Shawnee City Commissioner Bob Weaver: Parking spaces for Streateries unfair
Last week, the subject of Steateries appeared to be a bone of contention for a couple Shawnee City Commissioners as the city continues to implement elements that align with its Comprehensive Plan.
Shawnee City Commissioners Bob Weaver (Ward 2) and Ben Salter (Ward 6) voiced opposition to hindering any Main Street parking, which Streateries could potentially do. Shawnee City Planner Rebecca Blaine said it shouldn't be a problem because downtown has ample parking.
The guidelines on Streateries goes with the city's parklet resolution that was passed in 2018, Shawnee City Planner Rebecca Blaine said. Parklets line up with goals in the Comp Plan, which was adopted in October 2019 and is anticipated to guide the city's growth and development over the next 20 years.
“Since the pandemic has hit, different communities have found it successful to add outdoor dining to their restaurants or cafes and coffee shops,” she said. “This allows them to do this.”
She said a lot of people are not aware the area right outside business storefronts — including sidewalks and roadways — is the city's right of way.
“Technically, before this, we didn't have a way for them to utilize a lot of that space, and these guidelines give them that flexibility, as long as they maintain a five-foot wide path, which is what ADA requires,” she said. “I think (the proposed guidelines) should give some parameters around how business owners can take care of that.”
Blaine presented a parking map of the downtown area, which indicates there are 1,562 spaces available for use.
“This really puts in perspective how much parking we have downtown,” she said.
The parklet resolution talks about how outdoor dining could be on the sidewalk; it could also use between one and three parking spaces, she said.
“We do have ample parking spaces,” she said, adding staff took into consideration the seven restaurants and coffee shops on Main and one on Bell.
At the maximum, 24 spaces would be taken at the same time if all eight of those businesses decided to go the route of using three parking slots for Streateries, she explained.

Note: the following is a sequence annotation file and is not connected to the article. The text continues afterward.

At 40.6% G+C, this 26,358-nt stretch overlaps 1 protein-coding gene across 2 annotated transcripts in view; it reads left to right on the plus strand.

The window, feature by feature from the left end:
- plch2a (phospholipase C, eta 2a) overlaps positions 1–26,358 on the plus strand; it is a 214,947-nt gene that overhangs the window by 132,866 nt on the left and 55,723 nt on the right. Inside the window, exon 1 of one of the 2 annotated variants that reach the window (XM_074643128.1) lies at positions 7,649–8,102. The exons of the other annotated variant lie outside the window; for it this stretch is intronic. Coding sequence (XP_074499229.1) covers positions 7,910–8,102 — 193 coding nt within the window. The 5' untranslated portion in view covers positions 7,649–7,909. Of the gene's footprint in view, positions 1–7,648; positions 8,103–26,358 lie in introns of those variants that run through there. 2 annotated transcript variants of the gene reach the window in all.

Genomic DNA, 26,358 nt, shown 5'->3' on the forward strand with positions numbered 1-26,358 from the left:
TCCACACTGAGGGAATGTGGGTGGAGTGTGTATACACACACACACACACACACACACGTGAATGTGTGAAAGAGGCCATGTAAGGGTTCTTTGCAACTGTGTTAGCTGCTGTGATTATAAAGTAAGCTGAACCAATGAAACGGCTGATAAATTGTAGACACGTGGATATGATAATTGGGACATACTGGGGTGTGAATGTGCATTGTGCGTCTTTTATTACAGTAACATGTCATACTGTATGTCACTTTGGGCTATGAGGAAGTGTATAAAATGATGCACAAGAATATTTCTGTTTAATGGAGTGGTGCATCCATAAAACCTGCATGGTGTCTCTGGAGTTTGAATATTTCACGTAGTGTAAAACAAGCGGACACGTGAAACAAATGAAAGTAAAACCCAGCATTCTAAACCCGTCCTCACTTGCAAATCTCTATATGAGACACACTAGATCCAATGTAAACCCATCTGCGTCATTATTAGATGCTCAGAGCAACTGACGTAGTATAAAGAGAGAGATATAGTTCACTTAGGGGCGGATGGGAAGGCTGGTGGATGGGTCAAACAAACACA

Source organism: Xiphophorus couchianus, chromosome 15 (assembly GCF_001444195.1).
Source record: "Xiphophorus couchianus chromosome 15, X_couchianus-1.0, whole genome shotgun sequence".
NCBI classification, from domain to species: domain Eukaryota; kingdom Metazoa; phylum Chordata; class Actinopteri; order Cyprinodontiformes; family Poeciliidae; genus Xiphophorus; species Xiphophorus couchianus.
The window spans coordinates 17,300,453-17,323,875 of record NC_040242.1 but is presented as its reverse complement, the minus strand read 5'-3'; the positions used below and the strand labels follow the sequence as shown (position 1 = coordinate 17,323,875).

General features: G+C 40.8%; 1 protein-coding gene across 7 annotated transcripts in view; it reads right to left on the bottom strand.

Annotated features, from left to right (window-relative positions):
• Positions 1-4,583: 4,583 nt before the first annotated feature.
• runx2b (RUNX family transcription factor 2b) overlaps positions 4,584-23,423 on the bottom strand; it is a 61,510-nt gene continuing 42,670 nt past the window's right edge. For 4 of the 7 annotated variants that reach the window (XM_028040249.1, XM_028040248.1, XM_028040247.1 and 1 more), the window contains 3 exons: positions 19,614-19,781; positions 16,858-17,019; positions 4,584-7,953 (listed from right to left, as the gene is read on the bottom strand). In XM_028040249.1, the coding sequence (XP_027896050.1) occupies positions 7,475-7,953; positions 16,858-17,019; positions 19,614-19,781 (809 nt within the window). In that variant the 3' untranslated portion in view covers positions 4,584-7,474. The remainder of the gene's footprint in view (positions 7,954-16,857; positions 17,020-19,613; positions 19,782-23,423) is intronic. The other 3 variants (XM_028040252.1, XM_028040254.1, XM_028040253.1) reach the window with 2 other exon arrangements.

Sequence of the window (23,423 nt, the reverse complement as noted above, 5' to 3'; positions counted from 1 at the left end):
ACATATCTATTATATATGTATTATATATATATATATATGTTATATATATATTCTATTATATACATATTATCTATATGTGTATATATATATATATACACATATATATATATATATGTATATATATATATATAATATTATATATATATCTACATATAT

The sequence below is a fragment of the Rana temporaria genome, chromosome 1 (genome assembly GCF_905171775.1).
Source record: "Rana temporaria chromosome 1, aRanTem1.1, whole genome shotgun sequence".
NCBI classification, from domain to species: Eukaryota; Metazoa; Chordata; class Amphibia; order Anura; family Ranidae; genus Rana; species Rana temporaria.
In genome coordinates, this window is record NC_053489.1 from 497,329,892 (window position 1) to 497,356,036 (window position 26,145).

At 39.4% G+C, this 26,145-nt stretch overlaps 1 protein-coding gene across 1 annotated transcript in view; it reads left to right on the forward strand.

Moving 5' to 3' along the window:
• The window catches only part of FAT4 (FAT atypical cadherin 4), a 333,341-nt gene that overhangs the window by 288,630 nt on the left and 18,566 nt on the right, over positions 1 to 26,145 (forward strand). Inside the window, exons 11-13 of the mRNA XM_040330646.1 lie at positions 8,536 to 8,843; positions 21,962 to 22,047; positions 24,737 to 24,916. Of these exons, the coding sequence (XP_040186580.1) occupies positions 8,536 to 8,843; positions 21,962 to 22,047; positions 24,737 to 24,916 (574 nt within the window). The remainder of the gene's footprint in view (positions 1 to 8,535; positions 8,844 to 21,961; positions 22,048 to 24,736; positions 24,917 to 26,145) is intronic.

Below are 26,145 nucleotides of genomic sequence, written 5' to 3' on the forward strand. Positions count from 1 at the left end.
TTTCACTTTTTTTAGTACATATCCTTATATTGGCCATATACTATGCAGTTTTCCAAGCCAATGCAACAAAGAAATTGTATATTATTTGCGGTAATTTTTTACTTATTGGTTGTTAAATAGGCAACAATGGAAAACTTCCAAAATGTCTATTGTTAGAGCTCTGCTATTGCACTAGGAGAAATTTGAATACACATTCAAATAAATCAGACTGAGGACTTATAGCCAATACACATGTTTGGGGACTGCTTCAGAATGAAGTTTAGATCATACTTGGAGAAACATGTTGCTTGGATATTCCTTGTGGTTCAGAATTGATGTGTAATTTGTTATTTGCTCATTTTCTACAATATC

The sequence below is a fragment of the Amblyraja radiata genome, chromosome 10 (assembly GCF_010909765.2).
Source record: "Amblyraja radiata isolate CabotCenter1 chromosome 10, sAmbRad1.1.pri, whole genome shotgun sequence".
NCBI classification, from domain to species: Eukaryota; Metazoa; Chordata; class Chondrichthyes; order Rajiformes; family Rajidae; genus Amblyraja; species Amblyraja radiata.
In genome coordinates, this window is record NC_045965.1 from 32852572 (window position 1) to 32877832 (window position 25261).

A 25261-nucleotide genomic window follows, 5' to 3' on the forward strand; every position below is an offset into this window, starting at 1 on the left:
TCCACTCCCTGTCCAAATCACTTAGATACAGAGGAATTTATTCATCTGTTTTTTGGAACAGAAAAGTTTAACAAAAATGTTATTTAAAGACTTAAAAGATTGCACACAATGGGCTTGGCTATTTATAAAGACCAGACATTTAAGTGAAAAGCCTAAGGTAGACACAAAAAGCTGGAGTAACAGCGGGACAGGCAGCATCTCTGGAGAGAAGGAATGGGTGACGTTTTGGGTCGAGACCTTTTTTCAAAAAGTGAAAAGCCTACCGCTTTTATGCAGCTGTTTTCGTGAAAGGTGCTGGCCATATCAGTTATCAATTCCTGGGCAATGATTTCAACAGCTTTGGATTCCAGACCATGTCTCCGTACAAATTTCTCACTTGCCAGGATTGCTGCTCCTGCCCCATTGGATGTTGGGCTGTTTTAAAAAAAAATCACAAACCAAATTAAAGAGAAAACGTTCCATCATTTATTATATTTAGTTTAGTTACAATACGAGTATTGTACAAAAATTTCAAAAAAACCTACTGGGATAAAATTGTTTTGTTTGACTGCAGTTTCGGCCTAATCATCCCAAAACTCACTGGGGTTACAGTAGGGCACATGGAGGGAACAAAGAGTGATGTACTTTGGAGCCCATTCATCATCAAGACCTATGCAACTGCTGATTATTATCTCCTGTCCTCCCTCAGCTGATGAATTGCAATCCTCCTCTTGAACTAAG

“They could choose not to use parking stalls at all, and just use the sidewalk in front of their doors,” she said. “I do feel like we're finally seeing some hope in coming outside the pandemic and there are some concerns there, but we're not in the clear yet.”
There are studies that show having outdoor seating has allowed restaurants to come back up to 87 percent of their revenues, from pre-COVID-dollar times, she said.
“I think anything we can do right now to support our local businesses, I think that's important we try to do these things,” Blaine said.
Weaver said a particular downtown business owner has complained, having issues with the current parklet.
“(The parklet) is not being public friendly,” he said, explaining the parklet takes up parking spaces too near the business owner's location.
“We have people that have residences, who park on the street all day; we don't enforce it,” he said. “We have people that back up in the parking spaces from the other direction; we don't enforce it.”
He said there's also use of a handicapped parking space there that isn't enforced.
“Until we take care of those businesses we say we want to protect — I'd hate to see us expand and say it's just 21 spots because they can park in any of these other 1,400,” he said. “The convenience of parking in front of a store is one of the attractive natures we have in downtown Shawnee; it's just something that we've got that we don't want to take that away, we want to enhance it.”
Blaine said she believes an indicator that downtown is successful is when a storefront's VIP front parking spot is filled.